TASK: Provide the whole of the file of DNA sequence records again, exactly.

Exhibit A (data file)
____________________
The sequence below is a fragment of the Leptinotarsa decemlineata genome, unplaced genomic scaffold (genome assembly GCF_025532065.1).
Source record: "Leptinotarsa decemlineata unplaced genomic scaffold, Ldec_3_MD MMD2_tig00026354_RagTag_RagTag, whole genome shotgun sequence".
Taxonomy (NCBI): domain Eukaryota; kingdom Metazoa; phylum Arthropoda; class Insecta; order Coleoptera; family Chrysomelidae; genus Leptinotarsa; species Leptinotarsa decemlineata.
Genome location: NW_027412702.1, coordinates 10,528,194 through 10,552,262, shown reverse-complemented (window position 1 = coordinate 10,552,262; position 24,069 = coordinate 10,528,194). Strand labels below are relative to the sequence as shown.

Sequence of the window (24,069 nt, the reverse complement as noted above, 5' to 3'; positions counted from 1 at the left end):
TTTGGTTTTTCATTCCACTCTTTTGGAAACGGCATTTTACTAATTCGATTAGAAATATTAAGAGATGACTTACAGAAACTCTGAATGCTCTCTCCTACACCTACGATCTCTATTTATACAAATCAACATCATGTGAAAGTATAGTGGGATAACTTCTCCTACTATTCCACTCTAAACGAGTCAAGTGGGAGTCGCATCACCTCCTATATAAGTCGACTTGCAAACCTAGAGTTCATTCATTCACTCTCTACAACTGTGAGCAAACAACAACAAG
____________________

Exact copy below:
The sequence below is a fragment of the Leptinotarsa decemlineata genome, unplaced genomic scaffold (genome assembly GCF_025532065.1).
Source record: "Leptinotarsa decemlineata unplaced genomic scaffold, Ldec_3_MD MMD2_tig00026354_RagTag_RagTag, whole genome shotgun sequence".
Taxonomy (NCBI): domain Eukaryota; kingdom Metazoa; phylum Arthropoda; class Insecta; order Coleoptera; family Chrysomelidae; genus Leptinotarsa; species Leptinotarsa decemlineata.
Genome location: NW_027412702.1, coordinates 10,528,194 through 10,552,262, shown reverse-complemented (window position 1 = coordinate 10,552,262; position 24,069 = coordinate 10,528,194). Strand labels below are relative to the sequence as shown.

Sequence of the window (24,069 nt, the reverse complement as noted above, 5' to 3'; positions counted from 1 at the left end):
TTTGGTTTTTCATTCCACTCTTTTGGAAACGGCATTTTACTAATTCGATTAGAAATATTAAGAGATGACTTACAGAAACTCTGAATGCTCTCTCCTACACCTACGATCTCTATTTATACAAATCAACATCATGTGAAAGTATAGTGGGATAACTTCTCCTACTATTCCACTCTAAACGAGTCAAGTGGGAGTCGCATCACCTCCTATATAAGTCGACTTGCAAACCTAGAGTTCATTCATTCACTCTCTACAACTGTGAGCAAACAACAACAAG